Integrate Tyk with Auth0

There’s been a lot of community chatter about this, and a lot of back-and forth trying to get Auth0 to play nice with Tyk’s low-level JWT handling.

Well, now you can chill, because Auth0 integration is now easy as pie!

Let’s get things ready:

  1. In your Auth0 Application, under OAuth Settings, click “Show Advanced Settings”
  2. Select the “OAuth” tab
  3. Make sure “JsonWebToken Token Signature Algorithm” is set to RS256
  4. Save it

Tyk OpenID Connect Support with RSA Keys

We’re going to simulate a login here, but in a real app, as part of your OAuth flow, you will need to add scope=openid to your authorize request in order to get the OpenID ID Token.

To simulate a login (I assume you have a test user), browse to your “Users” section and click “Sign In As User” and select your App. In order to get the ID Token, you must use the “Client Side App” option.

Tyk Auth0 OpenID Connect Support

When you click this, you’ll be taken to a login page provided by Auth0, you don’t actually need to log in, Auth0 will do that for you. But in the address bar, you will see a query-string parameter called “id_token”, this is your OpenID ID token you are going to try and use with Tyk, copy that token to a file somewhere safe.

Now that we have a token we can play with, we can use it with an API we are proxying with Tyk.

Setting up Auth0 with Tyk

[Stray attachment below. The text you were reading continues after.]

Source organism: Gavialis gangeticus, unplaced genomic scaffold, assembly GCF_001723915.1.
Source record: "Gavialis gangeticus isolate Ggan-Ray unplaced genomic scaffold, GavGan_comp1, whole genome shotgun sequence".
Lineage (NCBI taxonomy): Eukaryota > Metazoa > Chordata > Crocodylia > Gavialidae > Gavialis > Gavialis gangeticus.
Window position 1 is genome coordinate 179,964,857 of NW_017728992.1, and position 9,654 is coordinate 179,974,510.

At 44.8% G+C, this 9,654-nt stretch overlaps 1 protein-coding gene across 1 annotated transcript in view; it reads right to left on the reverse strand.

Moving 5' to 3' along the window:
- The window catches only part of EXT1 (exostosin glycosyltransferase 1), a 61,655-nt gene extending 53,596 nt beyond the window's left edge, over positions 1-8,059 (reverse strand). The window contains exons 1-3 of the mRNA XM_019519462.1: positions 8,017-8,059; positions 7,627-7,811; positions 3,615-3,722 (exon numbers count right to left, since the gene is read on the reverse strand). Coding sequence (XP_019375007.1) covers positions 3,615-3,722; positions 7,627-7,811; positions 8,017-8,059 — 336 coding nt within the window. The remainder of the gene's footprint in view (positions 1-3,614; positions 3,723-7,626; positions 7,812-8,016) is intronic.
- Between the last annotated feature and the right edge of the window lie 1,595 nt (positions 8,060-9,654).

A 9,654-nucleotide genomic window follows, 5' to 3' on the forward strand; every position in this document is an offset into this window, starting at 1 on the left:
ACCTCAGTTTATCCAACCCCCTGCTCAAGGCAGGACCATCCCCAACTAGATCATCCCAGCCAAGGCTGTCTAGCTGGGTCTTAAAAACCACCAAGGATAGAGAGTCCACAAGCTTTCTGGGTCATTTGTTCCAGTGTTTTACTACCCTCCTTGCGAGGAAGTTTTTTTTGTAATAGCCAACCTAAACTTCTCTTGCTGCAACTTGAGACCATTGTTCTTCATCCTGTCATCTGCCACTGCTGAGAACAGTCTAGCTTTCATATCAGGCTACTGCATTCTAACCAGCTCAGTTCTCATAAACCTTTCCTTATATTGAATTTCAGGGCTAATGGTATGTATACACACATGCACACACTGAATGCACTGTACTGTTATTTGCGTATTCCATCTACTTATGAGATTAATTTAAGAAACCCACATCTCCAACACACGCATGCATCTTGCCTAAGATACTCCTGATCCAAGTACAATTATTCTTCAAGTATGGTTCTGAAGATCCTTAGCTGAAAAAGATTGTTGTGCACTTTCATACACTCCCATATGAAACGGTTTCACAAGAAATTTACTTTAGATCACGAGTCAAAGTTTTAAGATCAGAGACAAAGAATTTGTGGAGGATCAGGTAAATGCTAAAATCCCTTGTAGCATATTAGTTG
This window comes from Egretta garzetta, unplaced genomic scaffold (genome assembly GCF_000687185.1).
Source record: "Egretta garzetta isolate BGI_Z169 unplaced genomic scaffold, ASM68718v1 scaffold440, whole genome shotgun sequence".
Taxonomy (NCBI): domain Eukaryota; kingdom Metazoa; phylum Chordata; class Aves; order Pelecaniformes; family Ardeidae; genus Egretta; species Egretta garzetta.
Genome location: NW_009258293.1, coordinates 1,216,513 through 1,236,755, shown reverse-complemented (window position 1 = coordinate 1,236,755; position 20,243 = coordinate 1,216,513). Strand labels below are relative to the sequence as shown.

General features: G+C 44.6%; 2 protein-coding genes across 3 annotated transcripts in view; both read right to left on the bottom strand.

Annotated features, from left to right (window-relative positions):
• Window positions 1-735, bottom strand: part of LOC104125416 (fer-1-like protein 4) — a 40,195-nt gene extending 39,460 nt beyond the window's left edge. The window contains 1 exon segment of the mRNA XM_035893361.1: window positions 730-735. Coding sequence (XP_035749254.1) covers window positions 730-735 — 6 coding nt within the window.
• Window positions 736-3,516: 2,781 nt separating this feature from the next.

1. Create a new API, let’s call it auth0
  2. Select “OpenID Connect” as your Authentication mode
  3. Save it.

OIDC with Tyk is a little chicken-and-egg, because we need to apply a set of access rules to users coming in via different clients, so we actually need to create a policy before adding the rules to your API Definition. So now that we’ve saved the API: go create a policy that grants access to it.

Now, back to your Auth0 API Definition:

  1. Add your Auth0 URL as the provider (e.g. https://tyk-test.eu.auth0.com/, each one is different) – in the field that has accounts.google.com as a sample text, and click “Add”
  2. When the new issuer is added, get your Auth0 App’s Client ID and add it as an approved Client ID, and under policies, select the policy you just created.
  3. Click “Add” – you’ll see the policy add to the table
  4. Save the API

Ok, you’re all set – now all you need to do is craft a request to your API using the Authorization: Bearer {id-token} header. You’ll see that the token will get through, and the rate limits / policies will be applied for the user that was requested.

Easy as pie 🙂

Tyk v2.1 is out – Now with Open ID Connect, bug fixes and more!

Recently we announced that we had added full support for Open ID Connect to our Cloud platform, and that we were moving it to our next release in due course.

Well, the wait is over – and as of today it is available to everyone! That’s right, Tyk v2.1 and Tyk Dashboard v1.1 are now available.

This release’s main feature is the OIDC support, however we have also made many improvements and bug fixes, all of which can be seen in the Change Log.

To get started with 2.1 you can just upgrade your existing installations, all the deployment methods are supported and v2.1 will be the default installation for all major distribution methods, but before you go off and do that, please back-up your configuration files!

This is our first attempt at making smaller, more regular releases to ensure that upgrades are easier and involve less risk for you, we dog-food every feature and change in our cloud platform before we cut a version for on-premise installation, so you can be sure that we’ve put all our builds through their paces.


Martin & The Tyk Team

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